From here only a small step will carry us to the most revolutionary development of all, one that we might wish to term the seventh root race. The next stage,though dramatic and irreversible, would be comparatively easy after radio telepathy, and probably would not be long resisted, though it would mean nothing less than changing human beings as we know ourselves into something that is not merely another species, or another genera, but virtually a whole neworder of life. For a thousand years from now or perhaps sooner, undoubtedly it will be possible to unite those radio telepathically implanted brains into great arrays of tens,hundreds, even thousands of units capable of problem-solving and achievement not to mention pleasure on an unimaginable scale.
But within a collective like this,one imagines the individual, and with it individual consciousness, fading and failing in the face of the vastly larger collective mind's power. One can project vast disquietude by humans in the immediate face of this prospect, but it would not be resisted long. The newest and most powerful technology never is, and the competitive edge going to those accessing large-array brains would make this neurological leap imperative for the rest.
Nonetheless this awesome change in human nature would clearly overturn all existing institutions.
The profoundest challenge of this eventuality, as in the case of biological individual immortality, would be to religion, whatever formit has taken a millennium from now. For religion as we know it depends fundamentally on the idea of the responsible individual self, and the self would now be shown to be outdated, a puny instrument in the eyes of something immensely greater.
Death would indeed no longer have its sting nor the grave its victory, at leastnot to the collective consciousness, which will increasingly simply be the consciousness of each entity within its hold. The whole would undoubtedly soon,and irreversibly, supplant individual human consciousness like a far more powerful radio signal drowning out lesser stations. Its mental energies, its brilliance of intellect, its determined will and purpose, its breadth of information and awareness, its inconceivable joys and raptures, will dwarf anything we, or rather our distant progeny, could possibly sustain on our own, and we, or they, would become it.
So it is that the entire part of religion thatdeals with individual preparation for death, the trauma of dying, final judgment, and immortality or resurrection will retain little meaning. And what is the spiritual status of a radio telepathically-linked collective mind? Is it itself a person in the religious sense, a soul, capable of sin and salvation, or of karma and enlightenment the great idea of axial-age, fifth-root-race religion?
Or is the new human megabrain a demonic entity thath as swallowed up the greatest of God's creations, the individual soul? Or can souls somehow still be found within it? At our present level of consciousness, these questions are simply unanswerable. Nor is that all. For the collective, for all intents and purposes, would be immortal, at least until the collapse and death of this particular universeeighty billion years hence and by then the array, perhaps by now united into one vast universal consciousness of billions of parts, could be a mind invincible enough to prevail even against that ultimate termination.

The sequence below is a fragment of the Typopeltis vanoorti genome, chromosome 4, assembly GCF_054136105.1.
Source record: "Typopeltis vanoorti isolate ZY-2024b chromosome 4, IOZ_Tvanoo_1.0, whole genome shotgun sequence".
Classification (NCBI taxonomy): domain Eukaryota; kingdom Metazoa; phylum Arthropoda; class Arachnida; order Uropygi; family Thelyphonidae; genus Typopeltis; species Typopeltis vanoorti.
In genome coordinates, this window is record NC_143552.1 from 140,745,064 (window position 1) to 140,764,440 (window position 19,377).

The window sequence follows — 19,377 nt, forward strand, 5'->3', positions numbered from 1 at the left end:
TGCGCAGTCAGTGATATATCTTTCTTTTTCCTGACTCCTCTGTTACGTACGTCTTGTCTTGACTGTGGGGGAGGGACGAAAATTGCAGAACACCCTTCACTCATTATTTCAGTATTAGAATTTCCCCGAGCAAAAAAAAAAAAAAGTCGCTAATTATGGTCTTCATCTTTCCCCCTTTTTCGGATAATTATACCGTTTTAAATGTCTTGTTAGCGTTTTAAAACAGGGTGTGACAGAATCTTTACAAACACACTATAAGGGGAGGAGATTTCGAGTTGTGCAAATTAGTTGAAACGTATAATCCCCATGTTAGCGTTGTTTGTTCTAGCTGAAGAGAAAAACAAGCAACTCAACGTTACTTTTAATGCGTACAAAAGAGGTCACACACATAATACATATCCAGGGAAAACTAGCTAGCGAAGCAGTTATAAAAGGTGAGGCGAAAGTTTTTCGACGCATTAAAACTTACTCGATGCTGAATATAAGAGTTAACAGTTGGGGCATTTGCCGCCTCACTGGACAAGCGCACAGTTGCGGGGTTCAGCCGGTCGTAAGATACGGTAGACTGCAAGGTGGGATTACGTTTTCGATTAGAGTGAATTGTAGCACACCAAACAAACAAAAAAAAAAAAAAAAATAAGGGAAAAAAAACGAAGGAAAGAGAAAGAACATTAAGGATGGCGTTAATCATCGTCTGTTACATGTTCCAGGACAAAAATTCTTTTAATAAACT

Life and death will be as insignificant to the collective as the individual. Any one unit within it, upon failing, would easily be replaced by another, no doubt quickly constructed for the purpose by biological engineering. It can be argued, of course, and probably will be at the time, that religion hasother foci than the separate individual, indeed that it insists the separateindividual is not the ultimate focus of meaning.
In Christianity, individuals are supposed to be parts of the body of Christ, like cells or organs in a physical body, almost like a spiritual anticipation of the collective.
The Hindu social order, with its castes and roles, is based on an organic more than an individualistic model of society. Priests and preachers will endeavor to spiritualize the collective in some such manner as this. Yet to see the spiritual ideal become everyday physical and biological reality will be no small challenge to conventional religion. How can Theosophy respond to this and theother challenges of the occult future? We have a couple of hints about Theosophy and this "science fiction" future in a classic Theosophical text. The Mahatma Letters to A. Sinnett letter 66 inthe chronological edition, 14 in the third edition, part 7b tell us: "The principle of acceleration and retardation applies itself in such a way, as to..
And letter 93B, 23B : "The last seventh race will have its Buddha as every one of the predecessors had; but its adepts will be far higher than any ofthe present race, for among them will abide the future Planetary, the Dhyan Chohan" or meditation buddha, whose contemplative aura can embrace a planet and who will instruct the next still higher level of development that will pass beyond our world altogether.
One can easily imagine that, at this level, those other adepts and that superior stock would harmoniously and without coercion be embraced within the Dhyan Chohan's single incomparable mind. These no doubt partial and tentative glimpses into the distant spiritual future, couched in traditional language and concepts,hint at one important idea: that the separate individual human self as we now know it is far from the final stage of spiritual evolution.